8. In view of these provisions, it has been urged by the learned counsel forthe respondent that there is no procedureprescribed for holding an inquiry, hearing arguments, taking evidence on oath or giving a definitive judgment. All that is required is that the Returning Officer should look at the nomination papers and see that a candidate is not subject to any disqualification mentioned in Rule 25. The words 'proceeding' and 'judgment' are not defined either in the Indian Penal Code or in the Criminal Procedure Code but Section 2 (9) of the Civil P. C. defines 'judgment' as the statement given by the Judge of the grounds of a decree or order.

9. In Stroud's Judicial Dictionary, Third Edition, Vol. 2, 'judgment' is said to be the sentence of the law pronounced by the Court upon the matter contained in the record and the decision must be one obtained in an action. Volume 1 of the same dictionary defines 'action' as meaning a litigation in a Civil Court for the recovery of individual right or redress of individual wrong, inclusive, in its proper legal sense, of suits by the Crown. it would mean, therefore, that any order passed by an officer in proceeding under any law is not a judgment as contemplated by Section 19 of the Indian Penal Code. To give it a different meaning would mean that any officer who is deciding any matter which he is enjoined by law to decide would be a judge as defined in Section 19. Indian Penal Code, and would enjoy all the protection contemplated by Section 197. Cr. P. C. It must, therefore, be held that the petitioner could not be considered to be a judge as denned by Section 19, Indian Penal Code, and Section 197, Cr. P. C., would not protect him.

10. It was further urged by the learned counsel for the respondent that a judge is protected under Section 197, Cr. P. C. only as long as he is a judge because after he ceases to be a judge the protection is not available to him. For this proposition he relied upon Keshavlal Mohanlal Shah v. State of Bombay, AIR 1961 SC 1395, where it was held that no previous sanction under Section 197 Criminal Procedure Code, is necessary for a Court to take cognizance of an offence committed by a magistrate while acting or purporting to act in the discharge of his official duty if he had ceased to be a Magistrate at the time the complaint is made or police report is submitted to the Court, i.e., at the time of the taking of cognizance of the offence committed. It is urged, therefore, that when the complaint was made by the respondent before the Magistrate, the petitioner had already given his decision and was no longer acting as a judge. There appears to be merit also in this last point urged on behalf of the respondent.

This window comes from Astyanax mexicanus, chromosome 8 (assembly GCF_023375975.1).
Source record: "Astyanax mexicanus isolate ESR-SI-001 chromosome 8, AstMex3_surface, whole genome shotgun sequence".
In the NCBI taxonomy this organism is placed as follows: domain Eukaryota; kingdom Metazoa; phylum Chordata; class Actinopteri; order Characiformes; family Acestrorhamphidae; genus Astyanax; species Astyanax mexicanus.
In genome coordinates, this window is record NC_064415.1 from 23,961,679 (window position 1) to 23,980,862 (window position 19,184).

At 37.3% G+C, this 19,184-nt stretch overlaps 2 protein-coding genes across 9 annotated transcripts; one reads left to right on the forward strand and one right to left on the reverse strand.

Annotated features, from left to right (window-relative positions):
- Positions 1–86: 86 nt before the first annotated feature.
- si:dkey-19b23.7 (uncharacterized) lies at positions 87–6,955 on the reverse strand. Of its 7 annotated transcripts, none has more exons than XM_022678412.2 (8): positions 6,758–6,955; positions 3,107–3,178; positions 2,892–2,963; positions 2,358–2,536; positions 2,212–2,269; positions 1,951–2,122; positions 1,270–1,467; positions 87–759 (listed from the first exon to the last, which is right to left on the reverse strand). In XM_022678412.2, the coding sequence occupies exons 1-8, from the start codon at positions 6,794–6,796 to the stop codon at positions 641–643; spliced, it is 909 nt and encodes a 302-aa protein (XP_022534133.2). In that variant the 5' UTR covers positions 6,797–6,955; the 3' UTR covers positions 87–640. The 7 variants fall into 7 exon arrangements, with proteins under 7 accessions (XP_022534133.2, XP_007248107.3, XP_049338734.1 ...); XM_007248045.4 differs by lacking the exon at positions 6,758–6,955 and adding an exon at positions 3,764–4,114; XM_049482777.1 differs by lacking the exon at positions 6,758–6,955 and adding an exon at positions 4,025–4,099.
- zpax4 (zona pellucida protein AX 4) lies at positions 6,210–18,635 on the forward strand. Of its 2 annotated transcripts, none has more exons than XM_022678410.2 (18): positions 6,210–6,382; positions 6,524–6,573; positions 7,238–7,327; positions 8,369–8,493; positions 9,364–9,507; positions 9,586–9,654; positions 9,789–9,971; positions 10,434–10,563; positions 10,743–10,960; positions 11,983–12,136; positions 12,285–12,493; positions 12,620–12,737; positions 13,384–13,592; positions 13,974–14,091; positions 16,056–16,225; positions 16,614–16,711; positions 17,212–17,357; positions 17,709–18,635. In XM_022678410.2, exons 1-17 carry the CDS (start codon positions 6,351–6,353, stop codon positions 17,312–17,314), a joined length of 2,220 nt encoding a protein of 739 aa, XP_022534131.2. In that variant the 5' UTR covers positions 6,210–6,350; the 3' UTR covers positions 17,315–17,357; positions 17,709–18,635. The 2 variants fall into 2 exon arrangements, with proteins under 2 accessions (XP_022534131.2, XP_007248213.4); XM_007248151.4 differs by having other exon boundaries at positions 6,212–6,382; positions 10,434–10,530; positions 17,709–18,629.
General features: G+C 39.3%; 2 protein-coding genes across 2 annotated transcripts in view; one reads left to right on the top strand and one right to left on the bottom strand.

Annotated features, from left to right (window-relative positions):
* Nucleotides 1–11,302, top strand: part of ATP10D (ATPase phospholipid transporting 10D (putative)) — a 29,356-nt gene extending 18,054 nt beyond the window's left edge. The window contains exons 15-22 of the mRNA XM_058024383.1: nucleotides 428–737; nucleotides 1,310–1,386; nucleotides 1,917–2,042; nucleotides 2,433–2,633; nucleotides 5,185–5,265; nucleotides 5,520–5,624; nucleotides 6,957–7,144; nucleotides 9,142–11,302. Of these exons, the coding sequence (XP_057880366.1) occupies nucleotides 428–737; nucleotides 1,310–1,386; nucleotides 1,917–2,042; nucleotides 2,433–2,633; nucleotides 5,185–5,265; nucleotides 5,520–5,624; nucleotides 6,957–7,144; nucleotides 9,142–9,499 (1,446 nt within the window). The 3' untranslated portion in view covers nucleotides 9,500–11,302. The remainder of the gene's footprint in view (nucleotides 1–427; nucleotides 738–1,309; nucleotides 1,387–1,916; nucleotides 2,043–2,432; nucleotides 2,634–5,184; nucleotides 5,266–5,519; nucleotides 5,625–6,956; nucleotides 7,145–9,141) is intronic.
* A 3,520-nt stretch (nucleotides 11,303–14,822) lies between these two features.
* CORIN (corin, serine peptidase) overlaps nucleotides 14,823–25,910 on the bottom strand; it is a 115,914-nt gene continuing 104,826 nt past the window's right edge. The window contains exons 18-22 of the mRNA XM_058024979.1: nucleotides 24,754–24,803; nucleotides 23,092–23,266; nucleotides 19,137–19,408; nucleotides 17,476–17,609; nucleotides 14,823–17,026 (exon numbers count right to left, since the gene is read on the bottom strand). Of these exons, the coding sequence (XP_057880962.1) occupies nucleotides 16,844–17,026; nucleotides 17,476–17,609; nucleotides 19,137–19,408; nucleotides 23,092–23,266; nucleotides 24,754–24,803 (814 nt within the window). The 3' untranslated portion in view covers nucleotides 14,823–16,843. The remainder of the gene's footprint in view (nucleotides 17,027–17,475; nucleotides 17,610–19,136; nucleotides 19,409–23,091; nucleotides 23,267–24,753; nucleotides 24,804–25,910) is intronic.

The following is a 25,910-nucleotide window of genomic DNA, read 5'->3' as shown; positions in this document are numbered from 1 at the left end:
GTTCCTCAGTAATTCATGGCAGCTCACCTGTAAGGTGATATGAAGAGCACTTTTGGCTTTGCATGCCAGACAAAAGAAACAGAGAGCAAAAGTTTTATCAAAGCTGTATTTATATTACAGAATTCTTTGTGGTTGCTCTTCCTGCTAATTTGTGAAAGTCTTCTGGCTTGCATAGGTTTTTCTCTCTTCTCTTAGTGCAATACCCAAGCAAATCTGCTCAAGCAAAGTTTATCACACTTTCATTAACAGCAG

11. It remains now to deal with the ruling relied upon by the learned counsel for the petitioner on the basis of which recommendation has been made by the learned Additional Sessions Judge. The learned Judge who decided the case reported in AIR 1929 Mad 175 confining himself to Section 19 of the Indian Penal Code held that legal proceedings are proceedings in which a judgment may or must be given, a judgment being not an arbitrary decision but a decision arrived at judicially. The learned Judge further held that in his opinion 'legal proceeding' means a proceeding regulated or prescribed by law in which a judicial decision may or must be given. It is difficult to see how this decision by a Returning Officer whose duty was to scrutinize nomination papers under the Punjab Co-operative Societies Act, 1961, can be called judgment in a civil proceeding or a judicial decision as commonly understood. Consequently, I decline to accept the recommendation of the learned Additional Sessions Judge and dismiss this revision.